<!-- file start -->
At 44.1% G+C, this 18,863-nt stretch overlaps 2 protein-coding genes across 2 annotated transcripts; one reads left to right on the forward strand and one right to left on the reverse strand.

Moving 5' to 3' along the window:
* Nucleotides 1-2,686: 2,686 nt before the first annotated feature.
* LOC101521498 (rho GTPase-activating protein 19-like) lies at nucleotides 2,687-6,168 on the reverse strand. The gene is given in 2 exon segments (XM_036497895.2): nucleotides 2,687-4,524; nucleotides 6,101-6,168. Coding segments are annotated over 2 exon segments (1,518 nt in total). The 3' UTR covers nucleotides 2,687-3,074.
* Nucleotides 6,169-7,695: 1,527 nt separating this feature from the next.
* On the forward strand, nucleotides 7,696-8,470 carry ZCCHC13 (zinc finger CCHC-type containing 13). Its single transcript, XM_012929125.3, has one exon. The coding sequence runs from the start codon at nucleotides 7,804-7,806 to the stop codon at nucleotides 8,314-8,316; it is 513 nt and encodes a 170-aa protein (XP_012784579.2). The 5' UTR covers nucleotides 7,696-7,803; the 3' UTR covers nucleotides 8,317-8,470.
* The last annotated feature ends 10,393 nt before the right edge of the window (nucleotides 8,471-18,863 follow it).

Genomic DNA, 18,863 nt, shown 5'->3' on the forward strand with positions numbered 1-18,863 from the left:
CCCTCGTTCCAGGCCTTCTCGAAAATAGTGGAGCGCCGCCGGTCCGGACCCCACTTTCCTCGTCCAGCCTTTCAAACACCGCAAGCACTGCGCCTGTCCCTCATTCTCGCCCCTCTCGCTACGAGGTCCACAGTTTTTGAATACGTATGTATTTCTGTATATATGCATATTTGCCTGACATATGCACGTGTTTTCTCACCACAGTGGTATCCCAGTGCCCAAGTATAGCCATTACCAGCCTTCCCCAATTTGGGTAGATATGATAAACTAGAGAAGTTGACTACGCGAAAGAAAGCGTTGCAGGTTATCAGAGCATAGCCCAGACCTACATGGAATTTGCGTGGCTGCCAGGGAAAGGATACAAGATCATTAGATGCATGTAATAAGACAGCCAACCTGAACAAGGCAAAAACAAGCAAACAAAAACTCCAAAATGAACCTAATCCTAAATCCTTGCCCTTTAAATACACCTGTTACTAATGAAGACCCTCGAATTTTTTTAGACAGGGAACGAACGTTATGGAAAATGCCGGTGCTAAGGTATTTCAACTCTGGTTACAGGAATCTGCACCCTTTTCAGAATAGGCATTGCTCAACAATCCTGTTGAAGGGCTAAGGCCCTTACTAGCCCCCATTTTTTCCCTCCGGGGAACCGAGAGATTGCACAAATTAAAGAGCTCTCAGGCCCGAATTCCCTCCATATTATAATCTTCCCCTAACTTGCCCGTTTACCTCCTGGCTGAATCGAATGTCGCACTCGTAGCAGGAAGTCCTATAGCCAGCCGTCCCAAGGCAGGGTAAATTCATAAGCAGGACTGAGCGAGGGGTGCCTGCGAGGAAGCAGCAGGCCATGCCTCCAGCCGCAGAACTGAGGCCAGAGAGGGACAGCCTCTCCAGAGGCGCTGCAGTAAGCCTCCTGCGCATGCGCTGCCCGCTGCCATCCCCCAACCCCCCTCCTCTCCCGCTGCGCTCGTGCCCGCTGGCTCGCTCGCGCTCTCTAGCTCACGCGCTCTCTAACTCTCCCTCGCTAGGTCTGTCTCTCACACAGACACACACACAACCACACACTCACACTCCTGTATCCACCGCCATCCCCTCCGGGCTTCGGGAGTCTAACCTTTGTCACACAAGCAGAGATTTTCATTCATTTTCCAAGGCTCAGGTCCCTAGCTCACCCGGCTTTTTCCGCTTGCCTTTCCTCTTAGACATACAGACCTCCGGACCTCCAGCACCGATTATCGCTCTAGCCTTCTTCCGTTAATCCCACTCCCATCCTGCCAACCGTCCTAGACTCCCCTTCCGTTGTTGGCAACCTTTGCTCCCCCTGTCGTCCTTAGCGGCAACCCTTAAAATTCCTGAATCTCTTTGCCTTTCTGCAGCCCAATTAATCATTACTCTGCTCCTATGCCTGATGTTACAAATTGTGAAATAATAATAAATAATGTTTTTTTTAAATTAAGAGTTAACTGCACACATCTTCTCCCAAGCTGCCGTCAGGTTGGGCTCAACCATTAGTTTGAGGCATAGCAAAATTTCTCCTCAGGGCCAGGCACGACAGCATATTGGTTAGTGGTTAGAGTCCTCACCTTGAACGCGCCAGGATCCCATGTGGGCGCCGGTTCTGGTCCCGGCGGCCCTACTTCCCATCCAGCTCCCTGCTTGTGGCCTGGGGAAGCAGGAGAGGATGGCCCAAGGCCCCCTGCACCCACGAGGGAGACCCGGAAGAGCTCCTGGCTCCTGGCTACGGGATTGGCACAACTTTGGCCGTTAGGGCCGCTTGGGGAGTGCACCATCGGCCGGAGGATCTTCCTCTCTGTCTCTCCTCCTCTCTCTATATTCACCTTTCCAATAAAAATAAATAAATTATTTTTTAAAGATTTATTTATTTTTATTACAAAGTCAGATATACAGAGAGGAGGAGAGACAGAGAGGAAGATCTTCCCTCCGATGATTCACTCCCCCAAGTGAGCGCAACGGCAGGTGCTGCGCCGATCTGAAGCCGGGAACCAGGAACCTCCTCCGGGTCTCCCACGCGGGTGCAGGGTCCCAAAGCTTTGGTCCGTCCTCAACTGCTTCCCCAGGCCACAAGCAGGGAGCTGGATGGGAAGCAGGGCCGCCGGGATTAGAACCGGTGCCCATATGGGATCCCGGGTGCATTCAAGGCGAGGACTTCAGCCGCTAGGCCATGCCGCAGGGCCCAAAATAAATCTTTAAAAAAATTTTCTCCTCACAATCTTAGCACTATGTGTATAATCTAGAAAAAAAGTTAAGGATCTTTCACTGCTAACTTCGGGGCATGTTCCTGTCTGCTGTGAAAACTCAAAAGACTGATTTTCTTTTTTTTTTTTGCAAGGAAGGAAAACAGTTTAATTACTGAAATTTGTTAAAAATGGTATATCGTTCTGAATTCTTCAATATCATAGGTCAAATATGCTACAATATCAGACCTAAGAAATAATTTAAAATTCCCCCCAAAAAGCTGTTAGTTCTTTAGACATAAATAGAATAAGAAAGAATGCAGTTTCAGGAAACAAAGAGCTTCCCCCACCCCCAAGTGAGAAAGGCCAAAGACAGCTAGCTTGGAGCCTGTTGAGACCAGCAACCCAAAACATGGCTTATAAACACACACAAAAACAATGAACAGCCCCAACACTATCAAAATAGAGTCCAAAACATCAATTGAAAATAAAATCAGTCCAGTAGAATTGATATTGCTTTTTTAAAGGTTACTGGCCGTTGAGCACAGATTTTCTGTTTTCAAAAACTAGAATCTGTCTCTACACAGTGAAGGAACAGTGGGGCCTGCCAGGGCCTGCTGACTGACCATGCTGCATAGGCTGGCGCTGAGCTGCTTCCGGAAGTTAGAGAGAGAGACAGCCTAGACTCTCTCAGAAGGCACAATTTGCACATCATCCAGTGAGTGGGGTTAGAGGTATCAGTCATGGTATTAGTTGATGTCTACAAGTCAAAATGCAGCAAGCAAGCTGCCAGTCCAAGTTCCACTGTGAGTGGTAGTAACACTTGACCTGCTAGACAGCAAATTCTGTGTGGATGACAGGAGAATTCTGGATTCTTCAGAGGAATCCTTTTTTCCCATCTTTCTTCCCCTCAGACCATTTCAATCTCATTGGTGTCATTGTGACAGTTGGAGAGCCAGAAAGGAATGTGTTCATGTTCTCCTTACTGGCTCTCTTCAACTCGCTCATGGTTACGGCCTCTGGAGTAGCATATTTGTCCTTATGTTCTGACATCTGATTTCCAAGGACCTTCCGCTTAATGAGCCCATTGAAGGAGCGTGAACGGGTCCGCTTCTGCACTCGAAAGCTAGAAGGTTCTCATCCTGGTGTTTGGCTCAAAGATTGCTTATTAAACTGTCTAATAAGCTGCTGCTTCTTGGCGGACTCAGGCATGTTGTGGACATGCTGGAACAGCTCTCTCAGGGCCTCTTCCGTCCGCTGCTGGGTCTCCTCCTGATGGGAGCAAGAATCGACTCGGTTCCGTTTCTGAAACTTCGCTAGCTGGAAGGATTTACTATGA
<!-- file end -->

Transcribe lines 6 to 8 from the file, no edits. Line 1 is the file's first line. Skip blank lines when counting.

* On the forward strand, nucleotides 7,696-8,470 carry ZCCHC13 (zinc finger CCHC-type containing 13). Its single transcript, XM_012929125.3, has one exon. The coding sequence runs from the start codon at nucleotides 7,804-7,806 to the stop codon at nucleotides 8,314-8,316; it is 513 nt and encodes a 170-aa protein (XP_012784579.2). The 5' UTR covers nucleotides 7,696-7,803; the 3' UTR covers nucleotides 8,317-8,470.
* The last annotated feature ends 10,393 nt before the right edge of the window (nucleotides 8,471-18,863 follow it).

Genomic DNA, 18,863 nt, shown 5'->3' on the forward strand with positions numbered 1-18,863 from the left: